# lcvt

lcvt, a FORTRAN90 code which creates Latin Centroidal Voronoi Tessellation (CVT) datasets.

A Latin Square dataset is typically a two dimensional dataset of N points in the unit square, with the property that, if both the x and y axes are divided up into N equal subintervals, exactly one dataset point has an x or y coordinate in each subinterval. Latin squares can easily be extended to the case of M dimensions, and may be pedantically called Latin Hypersquares or Latin Hypercubes in such a case. Statisticians like Latin Squares, as do experiment designers, and and people who need to approximate scalar functions of many variables.

The fact that the projection of a Latin Square dataset onto any coordinate axis is either exactly evenly spaced, or approximately so (depending on the algorithm), turns out to be an attractive feature for many uses.

However, a CVT dataset in a regular domain, such as the unit hypercube, has the tendency for the projections of the points to cluster together in any coordinate axis. This program is mainly an attempt to explore whether a dataset can be computed using techniques similar to those of a CVT, but with the constraint (whether imposed or expected) that the point projections do not clump up.

The approach used here is quite simple. First we compute a CVT in M dimensions, comprising N points. We assume that the bounding region is the unit hypercube. We are now going to adjust the coordinates of the points to achieve the Latin Hypercube property. For each coordinate direction, we simply sort the points by that coordinate, and then overwrite the original values by the values we'd expect to get for a centered Latin Hypercube, namely, 1/(2*N), 3/(2*N), ..., (2*N-1)/(2*N).

Now this process guarantees that we get a Latin Hypercube. Our hope is that the process of adjusting the point coordinates does not too severely damage the nice dispersion properties inherent in the CVT point placement.

### Licensing:

The computer code and data files described and made available on this web page are distributed under the MIT license

### Languages:

lcvt is available in a C++ version and a FORTRAN90 version and a MATLAB version

### Related Data and Programs:

CVT, a FORTRAN90 code which can compute a Centroidal Voronoi Tessellation.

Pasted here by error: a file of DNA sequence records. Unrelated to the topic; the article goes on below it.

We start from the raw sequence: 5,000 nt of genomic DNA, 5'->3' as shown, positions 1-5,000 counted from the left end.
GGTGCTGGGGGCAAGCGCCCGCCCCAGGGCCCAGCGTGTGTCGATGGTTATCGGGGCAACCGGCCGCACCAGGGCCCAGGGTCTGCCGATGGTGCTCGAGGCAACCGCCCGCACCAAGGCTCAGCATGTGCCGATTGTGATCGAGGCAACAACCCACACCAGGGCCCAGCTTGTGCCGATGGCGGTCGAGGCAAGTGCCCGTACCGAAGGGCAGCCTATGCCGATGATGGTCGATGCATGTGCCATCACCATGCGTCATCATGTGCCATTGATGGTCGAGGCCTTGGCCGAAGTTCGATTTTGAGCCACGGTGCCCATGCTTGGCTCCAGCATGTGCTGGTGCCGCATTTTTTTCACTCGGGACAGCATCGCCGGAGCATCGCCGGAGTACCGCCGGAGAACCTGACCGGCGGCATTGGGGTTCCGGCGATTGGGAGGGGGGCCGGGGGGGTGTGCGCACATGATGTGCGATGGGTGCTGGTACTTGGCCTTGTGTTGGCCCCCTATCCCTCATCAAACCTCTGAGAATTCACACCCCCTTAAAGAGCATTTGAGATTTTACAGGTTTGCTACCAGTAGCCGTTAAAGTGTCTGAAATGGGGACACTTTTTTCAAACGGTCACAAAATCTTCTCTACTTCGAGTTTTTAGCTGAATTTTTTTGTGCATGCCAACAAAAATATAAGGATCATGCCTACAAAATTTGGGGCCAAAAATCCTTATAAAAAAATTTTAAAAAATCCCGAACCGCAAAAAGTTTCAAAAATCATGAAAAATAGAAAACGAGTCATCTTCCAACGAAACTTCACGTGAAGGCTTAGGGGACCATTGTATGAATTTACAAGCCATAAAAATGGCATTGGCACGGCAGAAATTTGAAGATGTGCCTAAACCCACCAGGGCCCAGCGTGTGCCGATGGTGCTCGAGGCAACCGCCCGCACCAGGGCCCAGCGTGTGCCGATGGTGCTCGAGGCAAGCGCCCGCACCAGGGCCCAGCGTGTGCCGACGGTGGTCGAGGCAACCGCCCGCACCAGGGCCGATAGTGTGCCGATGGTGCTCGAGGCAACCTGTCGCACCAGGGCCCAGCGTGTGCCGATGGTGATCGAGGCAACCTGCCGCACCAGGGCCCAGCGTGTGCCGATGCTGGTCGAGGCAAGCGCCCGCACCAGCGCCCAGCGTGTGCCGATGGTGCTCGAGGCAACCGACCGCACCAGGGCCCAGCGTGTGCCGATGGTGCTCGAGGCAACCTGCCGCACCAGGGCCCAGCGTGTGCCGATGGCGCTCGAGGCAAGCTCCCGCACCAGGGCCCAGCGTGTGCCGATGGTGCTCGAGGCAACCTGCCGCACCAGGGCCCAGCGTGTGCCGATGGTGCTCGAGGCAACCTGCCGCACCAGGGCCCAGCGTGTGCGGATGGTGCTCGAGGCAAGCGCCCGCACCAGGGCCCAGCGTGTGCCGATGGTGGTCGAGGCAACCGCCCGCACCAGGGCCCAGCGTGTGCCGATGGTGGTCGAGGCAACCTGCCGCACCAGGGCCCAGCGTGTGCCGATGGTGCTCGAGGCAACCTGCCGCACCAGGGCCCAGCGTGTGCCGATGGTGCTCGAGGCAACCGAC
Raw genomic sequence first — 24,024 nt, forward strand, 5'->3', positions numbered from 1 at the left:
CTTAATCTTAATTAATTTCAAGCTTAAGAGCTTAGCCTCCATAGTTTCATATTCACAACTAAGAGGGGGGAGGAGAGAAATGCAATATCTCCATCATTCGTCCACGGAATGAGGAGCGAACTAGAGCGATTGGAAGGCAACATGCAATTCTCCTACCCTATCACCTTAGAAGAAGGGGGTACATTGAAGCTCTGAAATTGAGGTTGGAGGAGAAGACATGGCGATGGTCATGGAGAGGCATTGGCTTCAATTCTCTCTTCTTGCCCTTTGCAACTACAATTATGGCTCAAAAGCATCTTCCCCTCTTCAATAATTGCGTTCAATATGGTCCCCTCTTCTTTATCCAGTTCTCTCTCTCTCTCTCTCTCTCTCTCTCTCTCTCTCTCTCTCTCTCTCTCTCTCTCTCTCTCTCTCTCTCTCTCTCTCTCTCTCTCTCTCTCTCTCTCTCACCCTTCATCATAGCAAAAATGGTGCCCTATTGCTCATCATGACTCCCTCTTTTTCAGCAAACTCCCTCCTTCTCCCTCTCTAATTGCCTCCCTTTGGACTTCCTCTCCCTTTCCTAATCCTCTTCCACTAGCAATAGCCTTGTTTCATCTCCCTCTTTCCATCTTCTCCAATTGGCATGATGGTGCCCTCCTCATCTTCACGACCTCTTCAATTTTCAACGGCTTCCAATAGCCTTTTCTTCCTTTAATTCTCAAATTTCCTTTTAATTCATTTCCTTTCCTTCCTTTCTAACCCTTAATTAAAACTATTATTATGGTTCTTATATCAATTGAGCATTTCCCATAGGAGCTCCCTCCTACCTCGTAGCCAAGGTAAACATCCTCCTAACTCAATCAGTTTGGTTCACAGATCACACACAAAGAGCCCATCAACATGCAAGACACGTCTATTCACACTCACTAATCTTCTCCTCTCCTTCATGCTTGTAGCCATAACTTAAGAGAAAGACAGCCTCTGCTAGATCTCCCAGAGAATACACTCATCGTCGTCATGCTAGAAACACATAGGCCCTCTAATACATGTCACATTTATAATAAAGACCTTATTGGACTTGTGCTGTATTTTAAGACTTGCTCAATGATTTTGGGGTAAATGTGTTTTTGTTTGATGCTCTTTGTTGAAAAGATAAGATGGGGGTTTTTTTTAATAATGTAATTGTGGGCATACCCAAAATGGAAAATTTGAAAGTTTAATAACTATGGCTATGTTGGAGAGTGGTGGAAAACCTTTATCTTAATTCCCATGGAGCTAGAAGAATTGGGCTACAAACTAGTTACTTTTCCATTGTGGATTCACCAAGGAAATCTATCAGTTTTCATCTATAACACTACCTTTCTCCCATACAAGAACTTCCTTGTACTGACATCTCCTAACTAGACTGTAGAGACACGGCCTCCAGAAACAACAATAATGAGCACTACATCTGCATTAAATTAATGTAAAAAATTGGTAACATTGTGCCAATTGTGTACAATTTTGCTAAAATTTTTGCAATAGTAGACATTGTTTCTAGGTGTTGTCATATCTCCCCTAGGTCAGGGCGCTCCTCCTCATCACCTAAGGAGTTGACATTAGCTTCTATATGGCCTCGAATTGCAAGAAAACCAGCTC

FAURE, a FORTRAN90 code which can compute elements of a Faure quasirandom sequence.

HALTON, a FORTRAN90 code which can compute elements of a Halton quasirandom sequence.

HAMMERSLEY, a FORTRAN90 code which can compute elements of a Hammersley quasirandom sequence.

LATINIZE, a FORTRAN90 code which can be used to "latinize" a dataset.

LATTICE_RULE, a FORTRAN90 code which approximates multidimensional integrals using lattice rules.

NIEDERREITER2, a FORTRAN90 code which computes elements of a Niederreiter quasirandom sequence with base 2.

NORMAL, a FORTRAN90 code which computes elements of a sequence of pseudorandom normally distributed values.

SOBOL, a FORTRAN90 code which can compute elements of a Sobol quasirandom sequence.

UNIFORM, a FORTRAN90 code which can compute elements of a uniform pseudorandom sequence.

VAN_DER_CORPUT, a FORTRAN90 code which can compute elements of a van der Corput quasirandom sequence.

### Reference:

1. Franz Aurenhammer,
Voronoi diagrams - a study of a fundamental geometric data structure,
ACM Computing Surveys,
Volume 23, Number 3, September 1991, pages 345-405.
2. Franz Aurenhammer, Rolf Klein,
Voronoi Diagrams,
in Handbook of Computational Geometry,
edited by J Sack, J Urrutia,
Elsevier, 1999,
LC: QA448.D38H36.
3. John Burkardt, Max Gunzburger, Janet Peterson, Rebecca Brannon,
User Manual and Supporting Information for Library of Codes for Centroidal Voronoi Placement and Associated Zeroth, First, and Second Moment Determination,
Sandia National Laboratories Technical Report SAND2002-0099,
February 2002.
4. Qiang Du, Vance Faber, Max Gunzburger,
Centroidal Voronoi Tessellations: Applications and Algorithms,
SIAM Review,
Volume 41, Number 4, December 1999, pages 637-676.
5. Michael McKay, William Conover, Richard Beckman,
A Comparison of Three Methods for Selecting Values of Input Variables in the Analysis of Output From a Computer Code,
Technometrics,
Volume 21, 1979, pages 239-245.
6. Vicente Romero, John Burkardt, Max Gunzburger, Janet Peterson,
Initial Evaluation of Pure and "Latinized" Centroidal Voronoi Tessellation for Non-Uniform Statistical Sampling,
Sensitivity Analysis of Model Output (SAMO 2004) Conference, Santa Fe, March 8-11, 2004.
7. Yuki Saka, Max Gunzburger, John Burkardt,
Latinized, improved LHS, and CVT point sets in hypercubes,
International Journal of Numerical Analysis and Modeling,
Volume 4, Number 3-4, 2007, pages 729-743.

### Source Code:

Last revised on 25 July 2020.